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First, The general nature of justification — State of the person to be justified antecedently thereunto, Rom. iv. 5; iii. 19; i. 32; Gal. iii. 10; John iii. 18, 36; Gal. iii. 22 — The sole inquiry on that state — Whether it be any thing that is our own inherently, or what is only imputed unto us, that we are to trust unto for our acceptance with God — The sum of this inquiry — The proper ends of teaching and learning the doctrine of justification — Things to be avoided therein
That we may treat of the doctrine of justification usefully unto its proper ends, which are the glory of God in Christ, with the peace and furtherance of the obedience of believers, some things are previously to be considered, which we must have respect unto in the whole process of our discourse. And, among others that might be insisted on to the same purpose, these that ensue are not to be omitted:—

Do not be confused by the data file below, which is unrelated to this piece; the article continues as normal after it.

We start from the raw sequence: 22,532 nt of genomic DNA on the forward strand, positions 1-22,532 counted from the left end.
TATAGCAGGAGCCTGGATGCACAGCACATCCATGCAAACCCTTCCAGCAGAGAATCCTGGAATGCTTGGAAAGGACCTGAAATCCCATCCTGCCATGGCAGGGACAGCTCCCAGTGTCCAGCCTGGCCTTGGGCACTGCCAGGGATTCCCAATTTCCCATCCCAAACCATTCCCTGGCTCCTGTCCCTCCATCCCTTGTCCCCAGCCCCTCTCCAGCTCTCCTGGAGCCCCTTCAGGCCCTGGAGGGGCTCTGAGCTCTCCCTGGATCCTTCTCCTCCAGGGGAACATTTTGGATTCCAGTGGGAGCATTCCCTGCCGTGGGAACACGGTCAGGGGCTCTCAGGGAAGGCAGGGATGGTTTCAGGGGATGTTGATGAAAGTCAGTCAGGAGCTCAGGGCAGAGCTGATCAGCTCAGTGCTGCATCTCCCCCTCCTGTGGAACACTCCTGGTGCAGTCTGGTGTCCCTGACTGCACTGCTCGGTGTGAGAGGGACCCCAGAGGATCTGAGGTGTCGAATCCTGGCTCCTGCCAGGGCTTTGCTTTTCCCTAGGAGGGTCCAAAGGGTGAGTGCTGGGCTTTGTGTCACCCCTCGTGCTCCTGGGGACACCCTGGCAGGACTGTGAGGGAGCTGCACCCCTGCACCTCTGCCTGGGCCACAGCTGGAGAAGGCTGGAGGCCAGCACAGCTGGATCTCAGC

1. The first inquiry in this matter, in a way of duty, is after the proper relief of the conscience of a sinner pressed and perplexed with a sense of the guilt of sin. For justification is the way and means whereby such a person does obtain acceptance before God, with a right and title unto a heavenly inheritance. And nothing is pleadable in this cause but what a man would speak unto his own conscience in that state, or unto the conscience of another, when he is anxious under that inquiry. Wherefore, the person under consideration (that is, who is to be justified) is one who, in himself, is ἀσεβής, Rom. iv. 5, — “ungodly;” and thereon ὑπόδικος τῷ Θεῷ, chap. iii. 19, — “guilty before God;” that is, obnoxious, subject, liable, τῷ δικαιώματι τοῦ Θεοῦ, chap. i. 32, — to the righteous sentential judgment of God, that “he who committeth sin,” who is any way guilty of it, is “worthy of death.” Hereupon such a person finds himself ὑπὸ κατάραν, Gal. iii. 10, — under “the curse,” and “the wrath of God” therein abiding on him,” John iii. 18, 36. In this condition he is ἀναπολόγητος, — without plea, without excuse, by any thing in and from himself, for his own relief; his “mouth is stopped,” Rom. iii. 19. For he is, in the judgment of God, declared in the Scripture, συγκεκλεισμένος ὑφ’ ἁμαρτίαν, 8Gal. iii. 22, — every way “shut up under sin” and all the consequents of it. Many evils in this condition are men subject unto, which may be reduced unto those two of our first parents, wherein they were represented. For, first, they thought foolishly to hide themselves from God; and then, more foolishly, would have charged him as the cause of their sin. And such, naturally, are the thoughts of men under their convictions. But whoever is the subject of the justification inquired after, is, by various means, brought into his apprehensions who cried, “Sirs, what must I do to be saved?”